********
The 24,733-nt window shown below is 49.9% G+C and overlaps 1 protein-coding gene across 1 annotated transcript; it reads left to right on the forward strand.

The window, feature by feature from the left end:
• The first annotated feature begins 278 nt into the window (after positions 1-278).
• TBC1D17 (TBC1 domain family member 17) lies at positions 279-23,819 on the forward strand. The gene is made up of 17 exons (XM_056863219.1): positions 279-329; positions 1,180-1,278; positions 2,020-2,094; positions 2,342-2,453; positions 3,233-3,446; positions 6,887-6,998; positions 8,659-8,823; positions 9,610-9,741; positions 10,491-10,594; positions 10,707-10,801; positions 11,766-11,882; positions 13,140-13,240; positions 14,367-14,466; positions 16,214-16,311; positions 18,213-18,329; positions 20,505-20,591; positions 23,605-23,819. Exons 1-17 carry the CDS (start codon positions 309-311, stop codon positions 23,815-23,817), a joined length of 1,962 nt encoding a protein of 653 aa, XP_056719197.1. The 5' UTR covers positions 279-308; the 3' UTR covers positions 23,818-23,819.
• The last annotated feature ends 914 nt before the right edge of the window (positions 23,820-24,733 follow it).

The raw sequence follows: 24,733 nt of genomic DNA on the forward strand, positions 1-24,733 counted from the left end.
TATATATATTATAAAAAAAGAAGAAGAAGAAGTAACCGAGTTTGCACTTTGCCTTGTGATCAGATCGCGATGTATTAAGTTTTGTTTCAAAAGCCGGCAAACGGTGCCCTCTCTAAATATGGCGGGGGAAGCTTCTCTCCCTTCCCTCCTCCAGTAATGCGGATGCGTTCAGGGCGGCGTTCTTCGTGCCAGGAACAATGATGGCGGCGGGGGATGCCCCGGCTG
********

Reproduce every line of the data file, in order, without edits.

The 24,733-nt window shown below is 49.9% G+C and overlaps 1 protein-coding gene across 1 annotated transcript; it reads left to right on the forward strand.

The window, feature by feature from the left end:
• The first annotated feature begins 278 nt into the window (after positions 1-278).
• TBC1D17 (TBC1 domain family member 17) lies at positions 279-23,819 on the forward strand. The gene is made up of 17 exons (XM_056863219.1): positions 279-329; positions 1,180-1,278; positions 2,020-2,094; positions 2,342-2,453; positions 3,233-3,446; positions 6,887-6,998; positions 8,659-8,823; positions 9,610-9,741; positions 10,491-10,594; positions 10,707-10,801; positions 11,766-11,882; positions 13,140-13,240; positions 14,367-14,466; positions 16,214-16,311; positions 18,213-18,329; positions 20,505-20,591; positions 23,605-23,819. Exons 1-17 carry the CDS (start codon positions 309-311, stop codon positions 23,815-23,817), a joined length of 1,962 nt encoding a protein of 653 aa, XP_056719197.1. The 5' UTR covers positions 279-308; the 3' UTR covers positions 23,818-23,819.
• The last annotated feature ends 914 nt before the right edge of the window (positions 23,820-24,733 follow it).

The raw sequence follows: 24,733 nt of genomic DNA on the forward strand, positions 1-24,733 counted from the left end.
TATATATATTATAAAAAAAGAAGAAGAAGAAGTAACCGAGTTTGCACTTTGCCTTGTGATCAGATCGCGATGTATTAAGTTTTGTTTCAAAAGCCGGCAAACGGTGCCCTCTCTAAATATGGCGGGGGAAGCTTCTCTCCCTTCCCTCCTCCAGTAATGCGGATGCGTTCAGGGCGGCGTTCTTCGTGCCAGGAACAATGATGGCGGCGGGGGATGCCCCGGCTG